Let it be said that 2013 was the year of the cookbook. And not just any cookbook — the Brooklyn cookbook.
Sure, recipe compilations from the borough’s restaurant scene have been popping up over the past few years. But this year, the publishing category has reached a fever pitch.
Just in time for the holidays, we bring you a definitive guide to this year’s best Brooklyn-born cookbooks, arranged thoughtfully, and a little cheekily, so you can decide which is best for you and yours.
“Franny’s: Simple, Seasonal, Italian”
Let’s face it, sometimes people buy cookbooks just for their coffee table. If that is your M.O., “Franny’s” fits the bill. The 135 color photographs by John von Pamer look good enough to eat — you can practically see the oil sizzling on top of the zucchini, buffalo mozzarella, and basil pizza. And, because the Prospect Heights hot-spot is a pizzeria, there are plenty more pie pictures and recipes to salivate over. Just don’t get any on the book.
“Guide to Urban Moonshining: How to Make and Drink Whiskey”
In its chapter on how to make whiskey, the Kings County Distillery’s “Guide to Urban Moonshining” cuts to the chase: “So, you want to break the law, or you would be skipping this chapter.” Indeed, making spirituous alcohol at home is a crime, even if it is just for personal consumption. Still, for the curious out there, authors Colin Spoelman and David Haskell spill the beans on how to create the brown stuff. The founders of the Brooklyn Navy Yard distillery also provide a note on safety, too, because in addition to being illegal, moonshining is also pretty dangerous.
“Robicelli’s; A Love Story, With Cupcakes”
Bay Ridge’s Robicelli’s Bakery creates inspired cupcakes. The 50 featured in Allison and Matt Robicelli’s new cookbook include recipes inspired by the four Golden Girls and an intriguing chicken and waffles combo. But in a cookbook chock-full of crafty recipes, the cleverest may be the “car bomb” — comprised of chocolate Guinness stout cake, Jameson whiskey ganache, and Baileys buttercream. Best of all? It won’t give you a nasty hangover.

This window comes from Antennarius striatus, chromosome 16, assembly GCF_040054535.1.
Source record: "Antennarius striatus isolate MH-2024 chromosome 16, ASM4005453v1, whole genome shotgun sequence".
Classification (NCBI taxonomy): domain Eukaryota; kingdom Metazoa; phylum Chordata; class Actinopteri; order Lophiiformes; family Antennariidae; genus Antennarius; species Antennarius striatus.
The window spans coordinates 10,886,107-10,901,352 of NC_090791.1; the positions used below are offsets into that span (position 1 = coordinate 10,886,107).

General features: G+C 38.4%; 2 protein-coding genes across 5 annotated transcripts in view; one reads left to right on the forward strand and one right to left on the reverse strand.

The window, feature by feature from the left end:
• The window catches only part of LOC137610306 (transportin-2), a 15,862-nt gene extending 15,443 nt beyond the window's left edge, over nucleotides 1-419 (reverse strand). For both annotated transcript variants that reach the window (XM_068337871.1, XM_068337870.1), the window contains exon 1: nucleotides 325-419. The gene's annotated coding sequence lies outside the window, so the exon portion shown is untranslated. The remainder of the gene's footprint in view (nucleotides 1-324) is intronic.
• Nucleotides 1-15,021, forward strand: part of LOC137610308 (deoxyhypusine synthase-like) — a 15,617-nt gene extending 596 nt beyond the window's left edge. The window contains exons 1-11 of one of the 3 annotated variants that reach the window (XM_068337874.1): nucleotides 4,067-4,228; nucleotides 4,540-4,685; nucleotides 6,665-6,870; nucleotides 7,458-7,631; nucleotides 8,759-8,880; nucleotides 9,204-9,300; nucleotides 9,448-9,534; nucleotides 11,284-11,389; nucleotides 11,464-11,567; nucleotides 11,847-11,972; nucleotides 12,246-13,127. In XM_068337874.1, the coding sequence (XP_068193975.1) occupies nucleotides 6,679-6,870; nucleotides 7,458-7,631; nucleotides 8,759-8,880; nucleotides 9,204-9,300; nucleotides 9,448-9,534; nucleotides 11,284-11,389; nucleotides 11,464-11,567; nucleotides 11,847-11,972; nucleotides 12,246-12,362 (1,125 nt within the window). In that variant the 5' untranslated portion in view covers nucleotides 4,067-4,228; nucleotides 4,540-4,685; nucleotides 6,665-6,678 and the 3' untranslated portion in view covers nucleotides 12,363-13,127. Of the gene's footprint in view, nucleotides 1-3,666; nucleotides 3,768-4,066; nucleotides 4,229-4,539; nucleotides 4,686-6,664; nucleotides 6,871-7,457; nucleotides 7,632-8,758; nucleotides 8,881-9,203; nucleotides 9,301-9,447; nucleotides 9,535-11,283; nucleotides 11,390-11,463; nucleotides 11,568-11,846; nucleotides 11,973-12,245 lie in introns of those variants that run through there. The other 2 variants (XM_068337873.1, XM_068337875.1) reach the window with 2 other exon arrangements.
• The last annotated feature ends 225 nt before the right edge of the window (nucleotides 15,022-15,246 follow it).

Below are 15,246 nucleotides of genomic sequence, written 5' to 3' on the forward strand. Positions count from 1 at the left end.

“Mast Brothers Chocolate: A Family Cookbook”
The Mast brothers make chocolate that is as distinctive as it is delicious, thanks to their trademark trendy blue-and-white wrappers. Fans will get a knowing kick out of the Williamsburg chocolate makers’ cookbook, which sports a jacket that looks like one of their chocolate bars. It is a beautifully constructed book overall, with signature custom paper designs showing up throughout and gorgeous photographs, which tell the story of Rick and Michael Mast’s bean-to-bar craft chocolate, alongside recipes for classic American desserts.
“The Four & Twenty Blackbirds Pie Book”
To make one of the more than 60 original pies in this cookbook from the popular Gowanus pie shop — such as green chili chocolate and the ever-popular salted caramel apple — sisters Emily and Melissa Elsen recommend going local. That means cream from the nearest creamery, farm-fresh eggs, fresh butter, and local fruits. Canned fruit does not count, they say — “unless you canned it yourself.”
Expect to become very familiar with New York’s Asian markets if you want to recreate the northern Thai specialties in Andy Ricker’s cookbook, taken from the kitchens of his Pok Pok restaurants, including the Cobble Hill outpost. You will need Pandan leaves, yellow turmeric root, fresh Thai chiles, dried Indonesian long pepper, galangal, and bottled products such as plaa raa fermented fish sauce to make Ricker’s recipes — not to mention a carbon steel wok, sticky rice steamer, clay pot, and a noodle basket.
How did a pizza shop in the middle of Bushwick become one of the hottest restaurants in the city? Roberta’s traces those roots throughout its colorful cookbook, while providing recipes for its innovative pizzas. Pok Pok’s Andy Ricker gives these guys a run for their money when it comes to compelling story-telling, but Roberta’s is a hometown success story, which makes it all the more sweet.
“66 Square Feet: A Delicious Life”
This cookbook wasn’t born out of a restaurant, but someone’s backyard. The 66 square feet in question refers to food blogger Marie Viljoen’s Cobble Hill terrace, where she grows whatever happens to be in season. What she does not harvest from her garden, Viljoen finds alongside the Hudson and East rivers, in Prospect Park’s meadow, the greens of Green-Wood Cemetery, and at farmers markets. In “66 Square Feet,” there are 12 seasons a year, not four.
“Brooklyn Chef’s Table: Extraordinary Recipes from Coney Island to Brooklyn Heights”
For a cookbook featuring a smorgasbord of the borough’s best dishes, look no further than “Brooklyn Chef’s Table.” Food writer Sarah Zorn (formerly The Brooklyn Paper’s very own “Foodie-in-Chief”) provides a sample-platter of Brooklyn’s diverse restaurant scene with more than 70 recipes, including Shelsky’s smoked whitefish chowder, Brooklyn Farmacy’s butter beer egg cream, and L&B Spumoni Gardens’ Sardinian-style shrimp. It is Brooklyn told through food.
All cookbooks are available at Greenlight Bookstore [686 Fulton St. between S. Elliott Place and S. Portland Avenue in Fort Greene, (718) 246–0200, www.greenl